Unless you’ve been living under a rock for the past few years, then you’re certain of one thing -- the Phillies play really, really well in the second half of the season.
For as long as this core of Utley, Rollins and Howard has been around (2005ish), they’ve always seemed to turn it on in the latter months of the season. Be it an easy schedule, or other teams slowing down while the Phillies get their second win, or just their innate ability to win under the pressure of the home stretch of the season, there certainly appears to be something in the Phillies’ water when the season passes the mid-point.
Dating back to 2005, the Phillies are sporting a .518 winning percentage in the first half of the season and a .610 winning percentage in the second half of the season. Although the winning percentages in the first half of the season have improved since 2005, that improvement pales in comparison to their post mid-season numbers, where they haven’t finished the second half with winning percentage under .590 in that span. The high-water in the second half came last season, when they went 50-25 (.666*) to finish the year. In order to best that mark, the Phillies would need to win 35-18 the rest of the way this season.
*In 2010, Roy Halladay pitched a perfect game and a no hitter in his first ever playoff game. The Phillies sort of owned the National League, from wire-to-wire. Despite getting shutout way too many times and not grabbing hold of the division, for good, until September, it was never really close. Then they swept the offensive juggernaut Cincinnati Reds in the NLDS, only to lose to the light-hitting, Cody Ross-emboldened San Francisco Giants in the NLCS. I guess the devil decided to collect on that soul a wee bit early.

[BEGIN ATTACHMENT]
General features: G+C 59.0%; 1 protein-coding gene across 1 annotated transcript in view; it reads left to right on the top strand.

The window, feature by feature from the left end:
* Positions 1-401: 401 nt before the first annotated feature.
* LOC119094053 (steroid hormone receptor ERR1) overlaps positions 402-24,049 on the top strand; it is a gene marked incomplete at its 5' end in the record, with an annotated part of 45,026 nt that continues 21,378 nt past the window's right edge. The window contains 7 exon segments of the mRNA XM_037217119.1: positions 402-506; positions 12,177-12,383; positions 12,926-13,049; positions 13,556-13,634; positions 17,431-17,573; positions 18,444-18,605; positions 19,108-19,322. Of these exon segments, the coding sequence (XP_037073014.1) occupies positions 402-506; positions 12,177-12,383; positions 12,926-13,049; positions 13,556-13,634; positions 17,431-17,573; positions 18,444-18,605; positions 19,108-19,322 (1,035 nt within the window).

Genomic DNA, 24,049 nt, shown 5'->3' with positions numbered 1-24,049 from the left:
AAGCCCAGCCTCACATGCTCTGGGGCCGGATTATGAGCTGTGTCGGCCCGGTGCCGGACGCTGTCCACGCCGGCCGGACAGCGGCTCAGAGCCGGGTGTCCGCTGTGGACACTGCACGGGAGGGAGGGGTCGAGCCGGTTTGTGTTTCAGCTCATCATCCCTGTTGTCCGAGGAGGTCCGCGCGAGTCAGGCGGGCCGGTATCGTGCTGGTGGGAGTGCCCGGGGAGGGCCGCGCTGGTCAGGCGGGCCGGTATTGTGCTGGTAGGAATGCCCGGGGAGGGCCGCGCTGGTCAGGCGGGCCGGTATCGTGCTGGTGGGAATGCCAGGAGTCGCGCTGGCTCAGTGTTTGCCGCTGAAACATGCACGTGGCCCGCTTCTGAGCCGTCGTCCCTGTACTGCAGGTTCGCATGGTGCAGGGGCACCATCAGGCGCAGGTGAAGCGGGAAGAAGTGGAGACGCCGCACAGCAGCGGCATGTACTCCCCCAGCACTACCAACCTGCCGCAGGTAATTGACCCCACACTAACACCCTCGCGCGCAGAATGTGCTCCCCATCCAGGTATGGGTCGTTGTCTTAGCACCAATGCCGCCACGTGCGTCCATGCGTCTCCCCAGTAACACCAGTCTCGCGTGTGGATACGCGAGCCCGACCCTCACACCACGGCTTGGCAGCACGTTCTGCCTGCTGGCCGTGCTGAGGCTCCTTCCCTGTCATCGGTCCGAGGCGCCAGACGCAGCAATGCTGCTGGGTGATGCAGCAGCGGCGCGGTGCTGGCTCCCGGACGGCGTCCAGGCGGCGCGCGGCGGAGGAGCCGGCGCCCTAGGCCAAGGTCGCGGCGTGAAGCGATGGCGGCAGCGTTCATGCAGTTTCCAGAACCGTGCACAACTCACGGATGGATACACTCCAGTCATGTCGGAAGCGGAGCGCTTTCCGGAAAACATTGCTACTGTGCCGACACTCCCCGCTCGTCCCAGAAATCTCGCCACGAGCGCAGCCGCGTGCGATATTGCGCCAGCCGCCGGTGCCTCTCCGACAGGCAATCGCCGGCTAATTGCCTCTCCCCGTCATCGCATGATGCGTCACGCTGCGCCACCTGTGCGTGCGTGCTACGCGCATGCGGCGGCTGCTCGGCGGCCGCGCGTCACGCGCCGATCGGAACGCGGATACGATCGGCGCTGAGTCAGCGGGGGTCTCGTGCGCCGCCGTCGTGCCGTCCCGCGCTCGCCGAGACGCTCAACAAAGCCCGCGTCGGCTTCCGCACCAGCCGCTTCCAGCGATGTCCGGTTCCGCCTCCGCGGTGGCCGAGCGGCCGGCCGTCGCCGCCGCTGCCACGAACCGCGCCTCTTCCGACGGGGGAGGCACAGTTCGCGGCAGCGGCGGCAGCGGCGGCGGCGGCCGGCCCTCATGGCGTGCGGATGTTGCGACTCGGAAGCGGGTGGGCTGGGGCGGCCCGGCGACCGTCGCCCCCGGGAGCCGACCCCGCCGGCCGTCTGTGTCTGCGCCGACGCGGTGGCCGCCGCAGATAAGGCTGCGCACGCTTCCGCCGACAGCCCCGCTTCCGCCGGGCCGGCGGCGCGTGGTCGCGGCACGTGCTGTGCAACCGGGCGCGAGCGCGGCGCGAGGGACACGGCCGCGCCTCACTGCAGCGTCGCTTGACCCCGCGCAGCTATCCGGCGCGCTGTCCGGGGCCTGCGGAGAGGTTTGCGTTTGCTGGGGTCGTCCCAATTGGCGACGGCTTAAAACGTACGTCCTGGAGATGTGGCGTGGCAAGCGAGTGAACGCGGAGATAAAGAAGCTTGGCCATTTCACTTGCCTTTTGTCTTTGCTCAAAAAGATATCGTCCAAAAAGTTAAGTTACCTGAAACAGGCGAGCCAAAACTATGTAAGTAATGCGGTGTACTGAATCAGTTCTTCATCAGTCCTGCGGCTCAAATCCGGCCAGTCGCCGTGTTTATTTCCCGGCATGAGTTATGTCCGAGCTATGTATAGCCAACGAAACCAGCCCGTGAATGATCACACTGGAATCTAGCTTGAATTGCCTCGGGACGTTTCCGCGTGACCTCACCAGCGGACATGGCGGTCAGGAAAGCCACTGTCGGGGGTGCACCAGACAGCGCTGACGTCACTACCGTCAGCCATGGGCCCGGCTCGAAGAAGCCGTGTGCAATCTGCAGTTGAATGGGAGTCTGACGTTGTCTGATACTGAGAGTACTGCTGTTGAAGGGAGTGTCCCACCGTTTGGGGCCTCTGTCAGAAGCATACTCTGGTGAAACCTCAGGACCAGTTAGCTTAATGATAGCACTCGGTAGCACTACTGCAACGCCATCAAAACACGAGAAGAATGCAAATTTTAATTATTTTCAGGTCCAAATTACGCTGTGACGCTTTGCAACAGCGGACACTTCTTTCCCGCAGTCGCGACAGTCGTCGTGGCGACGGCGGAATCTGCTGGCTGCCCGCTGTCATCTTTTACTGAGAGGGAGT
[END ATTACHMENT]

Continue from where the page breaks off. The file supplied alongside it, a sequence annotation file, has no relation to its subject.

The reason I bring this up is because the Phillies appear to be in full-blown second half mode, where they are winning games in every which way, be they blowouts, squeakers, walk-offs at home, or rallies on the road. It’s almost like the team, and by proxy, the fans, is going into each game with the attitude of, “How are they going to win this one?” (Not that they wouldn’t have it in any other game, I mean.)
Want evidence of that? Look no further than the last few games. They rallied against the Pittsburgh Pirates on Sunday -- with the big blows coming from Raul Ibanez -- before taking the first game of the series against the Colorado Rockies, despite being down to their last strike with a two-run deficit staring them in the face. If that wasn’t enough, they even got eight shut out innings from Kyle Kendrick on Tuesday night to take the second game of the series. And when Kendrick is getting it done, you know things are going well. Perhaps, boringly well, sayeth Craig Calcaterra from NBC’s Hardball Talk, on the Phillies’ latest win
“Remember back before the season started when I said that this team would be sort of boringly dominant in that, you wouldn’t necessarily pay attention every night, but then you’d look up in August and they’d have a double-digit lead? Yeah, this is exactly what I was talking about.”
And so it goes. I don’t know that I would call them “boringly dominant,” but he sort of has a point. Because the rest of the division was somewhat close to the team for the first half of the season, every game seemed a whole lot closer than they actually were -- we had a need to scoreboard watch despite the fact that it was May or June or whenever. But now that they’ve got themselves an eight game lead in the division to coincide with their newest bat Hunter Pence and their soon-to-be-returning-fourth-Ace Roy Oswalt, it appears as if though we can stop the hand wringing and nervous pacing and actually enjoy the game with little trepidation as the Phillies open up the engine and speed off towards their fifth straight National League East title.
There is still a ton of time left in the season, and an eight-game lead is far from bulletproof. But with the way this team has been playing, there is no reason whatsoever that the Phillie faithful can’t enjoy some second half baseball, boring or otherwise. It's a good problem to have.